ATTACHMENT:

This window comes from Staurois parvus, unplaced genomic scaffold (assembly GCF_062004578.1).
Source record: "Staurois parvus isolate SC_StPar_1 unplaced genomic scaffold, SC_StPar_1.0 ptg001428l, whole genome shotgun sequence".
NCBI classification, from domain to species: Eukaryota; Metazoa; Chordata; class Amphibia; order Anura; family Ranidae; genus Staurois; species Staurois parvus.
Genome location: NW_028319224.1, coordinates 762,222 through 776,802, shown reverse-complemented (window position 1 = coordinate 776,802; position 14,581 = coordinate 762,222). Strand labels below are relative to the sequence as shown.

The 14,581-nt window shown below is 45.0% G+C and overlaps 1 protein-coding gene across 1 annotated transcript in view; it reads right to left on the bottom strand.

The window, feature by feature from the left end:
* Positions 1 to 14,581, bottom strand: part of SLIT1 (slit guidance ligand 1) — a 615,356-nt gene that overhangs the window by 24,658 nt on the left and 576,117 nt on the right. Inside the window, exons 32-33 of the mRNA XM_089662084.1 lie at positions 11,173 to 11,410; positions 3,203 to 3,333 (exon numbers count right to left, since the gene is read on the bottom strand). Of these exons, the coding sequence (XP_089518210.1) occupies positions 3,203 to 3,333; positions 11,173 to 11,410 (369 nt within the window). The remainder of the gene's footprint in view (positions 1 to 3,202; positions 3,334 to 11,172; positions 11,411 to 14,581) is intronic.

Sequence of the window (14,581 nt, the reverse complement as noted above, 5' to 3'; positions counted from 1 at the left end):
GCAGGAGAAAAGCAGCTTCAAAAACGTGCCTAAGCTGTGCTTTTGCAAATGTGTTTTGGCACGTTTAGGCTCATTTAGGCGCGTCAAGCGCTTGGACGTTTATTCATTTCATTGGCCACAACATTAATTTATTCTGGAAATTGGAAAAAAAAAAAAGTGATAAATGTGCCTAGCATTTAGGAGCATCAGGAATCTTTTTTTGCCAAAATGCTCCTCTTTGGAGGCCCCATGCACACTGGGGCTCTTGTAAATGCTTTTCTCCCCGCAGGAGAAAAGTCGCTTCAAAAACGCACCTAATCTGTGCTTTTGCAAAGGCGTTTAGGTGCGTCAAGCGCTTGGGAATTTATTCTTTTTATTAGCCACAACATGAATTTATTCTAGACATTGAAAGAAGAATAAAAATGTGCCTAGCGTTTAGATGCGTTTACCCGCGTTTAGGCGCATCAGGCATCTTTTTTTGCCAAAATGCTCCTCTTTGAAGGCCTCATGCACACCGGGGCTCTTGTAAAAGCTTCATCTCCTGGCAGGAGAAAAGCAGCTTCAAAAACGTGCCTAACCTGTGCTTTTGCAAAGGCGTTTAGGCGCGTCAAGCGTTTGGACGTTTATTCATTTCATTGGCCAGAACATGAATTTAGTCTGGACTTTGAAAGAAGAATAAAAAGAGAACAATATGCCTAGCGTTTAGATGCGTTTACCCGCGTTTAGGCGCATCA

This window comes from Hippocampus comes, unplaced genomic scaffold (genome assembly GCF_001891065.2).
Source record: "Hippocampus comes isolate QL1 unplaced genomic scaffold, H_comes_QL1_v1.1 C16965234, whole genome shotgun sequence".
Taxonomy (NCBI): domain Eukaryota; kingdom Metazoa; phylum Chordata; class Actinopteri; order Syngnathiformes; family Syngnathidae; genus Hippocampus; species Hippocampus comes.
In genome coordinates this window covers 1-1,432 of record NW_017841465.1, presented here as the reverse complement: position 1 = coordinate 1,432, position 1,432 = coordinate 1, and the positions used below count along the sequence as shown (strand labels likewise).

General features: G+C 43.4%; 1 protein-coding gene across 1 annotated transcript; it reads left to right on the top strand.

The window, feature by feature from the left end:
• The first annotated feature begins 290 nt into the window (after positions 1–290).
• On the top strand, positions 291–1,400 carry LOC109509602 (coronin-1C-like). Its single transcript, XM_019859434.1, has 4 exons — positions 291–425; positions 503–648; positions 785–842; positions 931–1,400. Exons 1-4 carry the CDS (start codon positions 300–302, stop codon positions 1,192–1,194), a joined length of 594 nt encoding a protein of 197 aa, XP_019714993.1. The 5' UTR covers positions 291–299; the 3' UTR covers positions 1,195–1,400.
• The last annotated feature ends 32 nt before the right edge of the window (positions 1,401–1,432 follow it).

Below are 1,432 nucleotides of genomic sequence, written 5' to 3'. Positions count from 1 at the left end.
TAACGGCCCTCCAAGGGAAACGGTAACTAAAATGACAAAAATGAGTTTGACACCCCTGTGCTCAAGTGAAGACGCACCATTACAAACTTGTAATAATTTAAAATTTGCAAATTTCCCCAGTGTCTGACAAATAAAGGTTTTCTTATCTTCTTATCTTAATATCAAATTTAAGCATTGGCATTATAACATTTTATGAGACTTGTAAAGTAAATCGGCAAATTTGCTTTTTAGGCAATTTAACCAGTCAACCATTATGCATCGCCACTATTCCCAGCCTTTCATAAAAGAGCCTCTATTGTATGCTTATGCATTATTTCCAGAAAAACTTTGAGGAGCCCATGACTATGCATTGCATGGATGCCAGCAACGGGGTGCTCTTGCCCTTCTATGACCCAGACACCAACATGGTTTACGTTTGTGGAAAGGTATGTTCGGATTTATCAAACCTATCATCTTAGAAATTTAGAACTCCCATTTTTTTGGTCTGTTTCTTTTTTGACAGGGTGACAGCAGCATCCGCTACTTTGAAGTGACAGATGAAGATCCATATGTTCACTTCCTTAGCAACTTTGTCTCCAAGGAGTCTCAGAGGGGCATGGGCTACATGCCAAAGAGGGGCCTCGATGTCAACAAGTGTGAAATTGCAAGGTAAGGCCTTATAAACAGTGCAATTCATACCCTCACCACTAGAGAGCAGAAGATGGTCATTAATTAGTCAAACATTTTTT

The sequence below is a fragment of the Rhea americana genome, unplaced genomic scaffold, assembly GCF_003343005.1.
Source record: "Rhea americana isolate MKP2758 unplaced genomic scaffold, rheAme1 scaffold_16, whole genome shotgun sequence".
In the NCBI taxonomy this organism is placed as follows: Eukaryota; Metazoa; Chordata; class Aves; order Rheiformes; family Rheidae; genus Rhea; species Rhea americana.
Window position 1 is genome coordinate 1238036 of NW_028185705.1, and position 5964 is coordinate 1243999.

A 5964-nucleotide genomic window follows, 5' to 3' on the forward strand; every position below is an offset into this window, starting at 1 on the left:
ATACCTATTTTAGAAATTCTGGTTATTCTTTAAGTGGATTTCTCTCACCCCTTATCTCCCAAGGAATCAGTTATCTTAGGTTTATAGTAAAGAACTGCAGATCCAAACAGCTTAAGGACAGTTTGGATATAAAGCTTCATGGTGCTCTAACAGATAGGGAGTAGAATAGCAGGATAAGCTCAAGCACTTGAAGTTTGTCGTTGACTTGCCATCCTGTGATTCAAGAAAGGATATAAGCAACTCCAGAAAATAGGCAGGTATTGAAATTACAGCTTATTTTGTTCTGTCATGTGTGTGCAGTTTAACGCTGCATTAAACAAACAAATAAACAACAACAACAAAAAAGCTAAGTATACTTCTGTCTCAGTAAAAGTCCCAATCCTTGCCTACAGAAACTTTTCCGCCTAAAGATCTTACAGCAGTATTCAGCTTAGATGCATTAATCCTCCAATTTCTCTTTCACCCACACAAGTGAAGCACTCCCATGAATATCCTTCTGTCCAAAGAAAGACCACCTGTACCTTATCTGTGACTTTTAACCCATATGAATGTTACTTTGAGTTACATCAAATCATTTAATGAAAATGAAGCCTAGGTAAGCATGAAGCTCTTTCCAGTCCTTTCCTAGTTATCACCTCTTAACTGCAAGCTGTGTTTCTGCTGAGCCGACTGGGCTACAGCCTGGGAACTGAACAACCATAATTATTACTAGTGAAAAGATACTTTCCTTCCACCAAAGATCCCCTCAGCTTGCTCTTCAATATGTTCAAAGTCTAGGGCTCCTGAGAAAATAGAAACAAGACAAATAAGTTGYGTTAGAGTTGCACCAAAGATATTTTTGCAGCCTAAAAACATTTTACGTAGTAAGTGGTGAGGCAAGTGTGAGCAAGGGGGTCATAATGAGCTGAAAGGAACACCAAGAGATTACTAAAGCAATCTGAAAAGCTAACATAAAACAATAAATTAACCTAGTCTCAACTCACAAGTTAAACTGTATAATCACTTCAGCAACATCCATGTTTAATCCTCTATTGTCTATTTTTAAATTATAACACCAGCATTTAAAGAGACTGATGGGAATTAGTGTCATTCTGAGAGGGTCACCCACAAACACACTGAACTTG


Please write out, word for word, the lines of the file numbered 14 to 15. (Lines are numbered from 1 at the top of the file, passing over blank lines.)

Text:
General features: G+C 43.4%; 1 protein-coding gene across 1 annotated transcript; it reads left to right on the top strand.

The window, feature by feature from the left end: